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Samsung DA-F60 review

Our Rating :

Simply the best combination of audio quality and features we've seen in a portable speaker

As so many people now store music on their smartphones and don’t want to be confined by trailing cables, more or less every hardware manufacturer on the planet has decided to start producing portable speakers. However, although there are plenty of Bluetooth-equipped speakers out there, few of them are all they’re cut out to be. The Samsung DA-F60 could be the exception – it looks amazing, which immediately sets it apart from the ugly boxiness and bright, cheap-looking plastic finishes of many rivals.

Samsung DA-F60

The rather stylish machined aluminium grille

With a design that combines elements of vintage radios with modern minimal styling, it’s easily among the best-looking portable speakers we’ve seen. The front is covered by a beautifully machined metal grille, which can be covered by a removable protector (held in place with magnets) to protect the speaker when it’s rattling around in your backpack. The DA-F60 is a diminutive 131x225x47mm and weighs just over a kilo, so carrying it around with you won’t be a problem. Its rechargeable battery should last up to ten hours on a single charge, and lasted throughout our testing without having to reach for the plug socket. There’s also a USB port at the back which you can use to charge your phone from the speaker, although it will drain the battery far quicker than if you’re just playing music.

Samsung DA-F60

The rear ports, surrounded by the pop-out stand

Alongside the USB port at the back of the speaker is a 3.5mm auxiliary input, so you can connect non-Bluetooth hardware, plus a power connector for recharging. A plastic stand pulls out out to prop the speaker up; it seems solid enough, even though it feels a little loose when you fully extend it. The volume button is on the right-hand side – it’s a pleasingly retro looking dial that pops in and out of the side panel at a press – as well as a power switch and some raised icons that double as buttons. The function button cycles between Bluetooth, auxiliary and Smart Share, a wireless audio standard used by some Samsung TVs that allows you to use the speaker to boost sound from your TV, or even allow you to keep listening to a programme if you move to the next room.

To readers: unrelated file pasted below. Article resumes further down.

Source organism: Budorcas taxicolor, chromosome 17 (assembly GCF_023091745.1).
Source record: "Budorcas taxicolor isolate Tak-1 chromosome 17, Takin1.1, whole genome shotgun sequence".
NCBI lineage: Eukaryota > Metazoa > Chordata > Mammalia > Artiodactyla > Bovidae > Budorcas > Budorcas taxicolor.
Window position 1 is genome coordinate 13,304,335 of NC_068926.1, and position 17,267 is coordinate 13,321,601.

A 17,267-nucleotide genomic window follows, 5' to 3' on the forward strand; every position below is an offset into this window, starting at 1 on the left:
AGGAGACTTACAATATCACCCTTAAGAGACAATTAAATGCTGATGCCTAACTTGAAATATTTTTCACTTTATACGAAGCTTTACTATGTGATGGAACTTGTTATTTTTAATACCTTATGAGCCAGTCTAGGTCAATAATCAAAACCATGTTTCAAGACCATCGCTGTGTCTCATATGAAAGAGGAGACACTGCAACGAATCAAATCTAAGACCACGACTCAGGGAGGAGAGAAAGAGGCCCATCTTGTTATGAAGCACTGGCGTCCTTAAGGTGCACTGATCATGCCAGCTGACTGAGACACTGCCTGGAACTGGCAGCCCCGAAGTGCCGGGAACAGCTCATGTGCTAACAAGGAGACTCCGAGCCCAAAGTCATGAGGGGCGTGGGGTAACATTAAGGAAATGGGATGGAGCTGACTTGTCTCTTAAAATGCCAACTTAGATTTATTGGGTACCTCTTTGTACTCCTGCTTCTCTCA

Samsung DA-F60

All the buttons are at the right hand side – along with the beautifully machined volume dial

There are also mute and bass enhancement buttons. Mute is self explanatory, but we didn’t like the software equalizer profile that bass enhancement enables – the bass emphasis drowns detail in the midrange, which in turn makes the treble seem a little harsh. The fluctuating EQ adjustments are also noticeable during playback, so we wouldn’t recommend turning it on. Even with bass enhancement switched off, the DA-F60 has far more bass presence than we’d expect from such a slim portable speaker. As well as a pair of 10W active stereo drivers, it also has a passive bass radiator, which vibrates in response to air moved by the active drivers, helping to produce the emphatic bass which so impressed us.